Sold at Auction:
Amelia Jeffers is owner of Garth's Auctioneers & Appraisers in Delaware.
Jeni Britton Bauer gives us the scoop on her booming Columbus-based ice cream business.
Concoctions such as Brown Butter Almond Brittle and Riesling Poached Pear Sorbet are just a couple of the reasons Jeni’s Splendid Ice Creams have become such a hot choice for a cold summer treat. Jeni Britton Bauer and her team, who have been devising surprising and delectable flavors from their home base of Columbus since 2002, frequently release limited-edition tastes to complement the company’s longtime favorites such as Salty Caramel. “All of the flavors were really fun to create,” says Britton Bauer, “and every one of them has a story.” — Felicia Brower
Smell of Success:
Britton Bauer never envisioned a career concocting specialty ice cream. “I was actually studying art and art history at [The Ohio State University], working at a pastry shop in Columbus and thinking about becoming a perfumer,” she recalls. “I was very interested in scent and how it affects people and it weirdly came together for me when I started making ice cream.”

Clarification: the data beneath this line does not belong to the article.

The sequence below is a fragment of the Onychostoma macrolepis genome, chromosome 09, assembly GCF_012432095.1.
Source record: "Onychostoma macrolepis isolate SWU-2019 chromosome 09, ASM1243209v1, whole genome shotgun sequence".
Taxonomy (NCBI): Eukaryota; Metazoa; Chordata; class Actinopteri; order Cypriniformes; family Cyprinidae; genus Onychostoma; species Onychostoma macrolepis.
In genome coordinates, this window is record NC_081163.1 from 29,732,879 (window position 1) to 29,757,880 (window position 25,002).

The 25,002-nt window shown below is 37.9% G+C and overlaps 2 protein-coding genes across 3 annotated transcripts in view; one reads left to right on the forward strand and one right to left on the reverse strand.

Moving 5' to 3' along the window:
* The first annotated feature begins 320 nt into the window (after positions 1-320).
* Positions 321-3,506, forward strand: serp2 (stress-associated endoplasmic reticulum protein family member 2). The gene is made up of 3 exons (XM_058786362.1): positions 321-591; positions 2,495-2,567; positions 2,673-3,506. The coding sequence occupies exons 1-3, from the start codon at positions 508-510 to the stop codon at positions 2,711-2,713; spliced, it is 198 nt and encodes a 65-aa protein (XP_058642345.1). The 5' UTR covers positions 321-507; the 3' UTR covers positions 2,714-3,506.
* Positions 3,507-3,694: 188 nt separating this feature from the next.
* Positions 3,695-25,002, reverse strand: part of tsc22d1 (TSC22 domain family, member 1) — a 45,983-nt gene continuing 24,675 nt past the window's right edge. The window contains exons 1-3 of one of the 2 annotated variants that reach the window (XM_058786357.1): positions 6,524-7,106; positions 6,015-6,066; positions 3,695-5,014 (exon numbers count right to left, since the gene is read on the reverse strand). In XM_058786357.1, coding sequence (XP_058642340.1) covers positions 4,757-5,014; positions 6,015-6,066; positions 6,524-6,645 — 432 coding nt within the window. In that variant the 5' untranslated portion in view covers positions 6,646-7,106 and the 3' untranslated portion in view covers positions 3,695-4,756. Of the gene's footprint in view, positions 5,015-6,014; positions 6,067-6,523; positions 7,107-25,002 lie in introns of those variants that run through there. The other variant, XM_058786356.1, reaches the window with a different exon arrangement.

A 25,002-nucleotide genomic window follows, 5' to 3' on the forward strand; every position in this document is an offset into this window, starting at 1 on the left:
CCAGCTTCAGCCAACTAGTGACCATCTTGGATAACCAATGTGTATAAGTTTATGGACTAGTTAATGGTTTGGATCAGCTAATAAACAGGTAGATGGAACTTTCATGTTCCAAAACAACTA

She created her first ice cream flavor for friends — a cool twist on hot chocolate — by dressing up store-bought chocolate ice cream. “I had a vial of cayenne essential oil, and I had the idea to mix it in chocolate ice cream,” Britton Bauer says. The response from those who tried it prompted her to make the leap into her own business. “I quit [the pastry job], and I opened up my first ice cream shop six months later using ingredients from the North Market.”
After seeing her friends’ reactions to that first flavor, Britton Bauer was hooked and hasn’t looked back. “People talk about having epiphanies, and for me it was truly a moment when the sky opened up, and I knew for sure that I was never going to do anything else for the rest of my life,” she says. “I was and still am completely obsessed with it.”
Ice cream lovers can currently find Jeni’s Scoop Shops in Ohio, Tennessee, Illinois, South Carolina and Georgia. Pints are also available in grocery stores and can be ordered online for home delivery. With new locations on the horizon, there’s one place in particular Britton Bauer would like to set up shop. “New York — it’s been a dream for a long time,” she says. “I spend a lot of time
there, and we send almost as much ice cream to New York as we sell in Ohio.”
“I start by gathering things that inspire me,” Britton Bauer says. “I come up with a list of about 20 flavors, and then we go into the test kitchen and develop the recipes. Our team starts making them, comparing them and narrowing down the list to about four or five flavors that we’ll release, usually around some type of theme.”
For more information about Jeni’s Splendid Ice Creams or Jeni Britton Bauer’s new ice cream cookbook,
Jeni’s Splendid Ice Cream Desserts, visit jenis.com.